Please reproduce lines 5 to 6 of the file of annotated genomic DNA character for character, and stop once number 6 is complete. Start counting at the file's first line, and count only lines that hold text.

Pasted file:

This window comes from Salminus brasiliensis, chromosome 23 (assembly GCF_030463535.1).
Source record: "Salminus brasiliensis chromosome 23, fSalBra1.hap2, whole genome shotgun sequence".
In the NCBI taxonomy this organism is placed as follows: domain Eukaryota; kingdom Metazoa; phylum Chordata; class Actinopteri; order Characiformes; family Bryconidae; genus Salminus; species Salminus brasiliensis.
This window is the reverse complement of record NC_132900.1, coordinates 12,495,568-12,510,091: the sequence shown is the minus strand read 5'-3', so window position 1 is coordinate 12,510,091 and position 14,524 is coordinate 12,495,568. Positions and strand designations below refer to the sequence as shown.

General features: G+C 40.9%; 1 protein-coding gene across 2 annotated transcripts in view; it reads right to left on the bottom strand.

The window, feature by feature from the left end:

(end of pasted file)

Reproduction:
General features: G+C 40.9%; 1 protein-coding gene across 2 annotated transcripts in view; it reads right to left on the bottom strand.

The window, feature by feature from the left end: